You can also choose an internal condom, which can be placed inside the vagina or anus to create a barrier. They are just as effective as external condoms at preventing STIs and pregnancy, but slightly more likely to be used improperly, according to Planned Parenthood. For oral sex involving anuses or vaginas, dental dams -- a type of condom -- can be effective.
Implant: If you have a uterus and vagina, you may opt for an implant. This matchstick-sized rod is inserted under the skin of your upper arm and can remain there for three years. It is considered one of the most effective types of birth control but cannot protect against STIs, so it is recommended that you also use a barrier method (i.e. condom) during partnered sex.
IUD: An IUD, or intrauterine device, is a tiny T-shaped device inserted into a person’s uterus. There is a copper type and a type that releases hormones to prevent pregnancy. Like the implant, it is long-lasting (five to 12 years depending on the brand) but can be removed at any time. It does not prevent STIs. It can also be used as emergency contraception.
Shots: People with uteruses can also get birth control shots to prevent pregnancy. Shots are required every three months. The shot is slightly less effective than the implant and IUD because it can be difficult to stick to the precise schedule. Shots cannot prevent STIs.
Rings and patches: Rings and patches are equally effective at preventing pregnancy, slightly less so than the shot, and must also be maintained on a schedule. Rings are inserted into the vagina, where they release pregnancy-blocking hormones that are absorbed through the vaginal lining. Patches are worn externally, where they release pregnancy-blocking hormones that are absorbed through the skin. Neither can prevent STIs.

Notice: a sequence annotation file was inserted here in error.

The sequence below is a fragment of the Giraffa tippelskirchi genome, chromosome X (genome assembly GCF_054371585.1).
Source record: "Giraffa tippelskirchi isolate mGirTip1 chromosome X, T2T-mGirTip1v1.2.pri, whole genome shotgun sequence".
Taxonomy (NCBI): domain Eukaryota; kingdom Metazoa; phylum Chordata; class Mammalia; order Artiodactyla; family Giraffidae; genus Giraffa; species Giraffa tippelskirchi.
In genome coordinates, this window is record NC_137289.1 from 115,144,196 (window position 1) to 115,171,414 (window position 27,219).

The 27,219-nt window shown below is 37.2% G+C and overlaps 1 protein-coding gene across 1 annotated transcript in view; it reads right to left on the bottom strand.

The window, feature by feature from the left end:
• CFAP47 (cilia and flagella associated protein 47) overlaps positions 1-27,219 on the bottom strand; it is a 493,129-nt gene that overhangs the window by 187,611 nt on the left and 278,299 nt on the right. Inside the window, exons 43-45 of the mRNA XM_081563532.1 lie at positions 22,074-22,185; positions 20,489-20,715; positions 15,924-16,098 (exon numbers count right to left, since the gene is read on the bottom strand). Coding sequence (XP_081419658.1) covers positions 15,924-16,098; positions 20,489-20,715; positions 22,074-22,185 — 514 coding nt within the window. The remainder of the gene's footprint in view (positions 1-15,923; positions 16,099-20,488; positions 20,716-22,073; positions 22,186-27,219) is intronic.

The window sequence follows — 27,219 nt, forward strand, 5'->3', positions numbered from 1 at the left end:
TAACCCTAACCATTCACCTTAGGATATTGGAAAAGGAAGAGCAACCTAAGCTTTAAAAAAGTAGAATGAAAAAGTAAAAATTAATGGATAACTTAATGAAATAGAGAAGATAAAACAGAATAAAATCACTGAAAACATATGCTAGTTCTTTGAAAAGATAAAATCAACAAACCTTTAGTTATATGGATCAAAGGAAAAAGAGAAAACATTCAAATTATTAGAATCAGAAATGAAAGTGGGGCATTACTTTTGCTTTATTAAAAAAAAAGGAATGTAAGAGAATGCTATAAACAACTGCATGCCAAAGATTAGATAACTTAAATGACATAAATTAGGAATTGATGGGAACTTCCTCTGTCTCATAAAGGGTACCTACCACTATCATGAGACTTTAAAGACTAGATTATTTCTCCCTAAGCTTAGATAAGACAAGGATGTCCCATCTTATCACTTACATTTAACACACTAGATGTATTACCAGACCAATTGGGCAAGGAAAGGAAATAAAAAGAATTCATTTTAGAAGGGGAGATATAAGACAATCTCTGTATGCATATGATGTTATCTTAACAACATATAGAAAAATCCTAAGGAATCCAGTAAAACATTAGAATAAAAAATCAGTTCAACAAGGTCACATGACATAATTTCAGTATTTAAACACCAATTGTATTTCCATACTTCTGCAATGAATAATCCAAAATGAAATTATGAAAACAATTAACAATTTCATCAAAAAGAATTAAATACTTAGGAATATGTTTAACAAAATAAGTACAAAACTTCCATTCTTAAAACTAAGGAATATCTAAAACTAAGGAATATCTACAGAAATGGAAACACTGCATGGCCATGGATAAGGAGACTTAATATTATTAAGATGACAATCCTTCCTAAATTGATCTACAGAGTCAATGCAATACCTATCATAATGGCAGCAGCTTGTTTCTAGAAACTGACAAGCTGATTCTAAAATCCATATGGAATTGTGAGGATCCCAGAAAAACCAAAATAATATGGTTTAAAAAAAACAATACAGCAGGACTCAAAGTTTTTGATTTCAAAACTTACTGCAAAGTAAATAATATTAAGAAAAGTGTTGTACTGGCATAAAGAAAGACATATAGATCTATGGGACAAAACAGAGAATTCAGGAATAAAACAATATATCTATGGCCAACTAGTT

Pills: Pills are the most common birth control method. Taken daily, they release hormones into the body that prevent pregnancy. They do not prevent STIs and are considered just as effective as rings and patches at preventing pregnancy.
This is far from an exhaustive list of contraception options, but they are the most common and generally the most accessible choices. All are associated with some side effects, but the exact effects and their severity varies hugely by type, brand and your individual body. Be sure to talk to a doctor about side effects, natural methods or less common birth control options if you’re interested in contraceptives.
What do LGBTQIA+ partners need to know?
This question was one of the most common ones that I received. It makes sense: sex ed is lacking for all genders and sexualities in schools, but LGBTQIA+ sex ed is nearly non-existent.
The truth is that this question isn’t something I can answer as asked. LGBTQIA+ sexual education is extremely broad because the spectrum of queerness itself is so wide; sexual health looks totally different for people in the community according to their sex assigned at birth, their gender expression, their sexual orientation, their personal preferences, their medical history and more.
This article offers a wonderfully thorough jumping-off point for people on the queer spectrum, and the CDC maintains a list of resources for all bodies and identities. Queer folks may need to be tested for STIs more frequently, may face barriers to accessing sexual health care, may not be informed on how gender-affirming treatments affect their reproductive systems or may be uncertain whether to use contraceptives for certain sexual acts, so be sure to find the information that’s most relevant to you.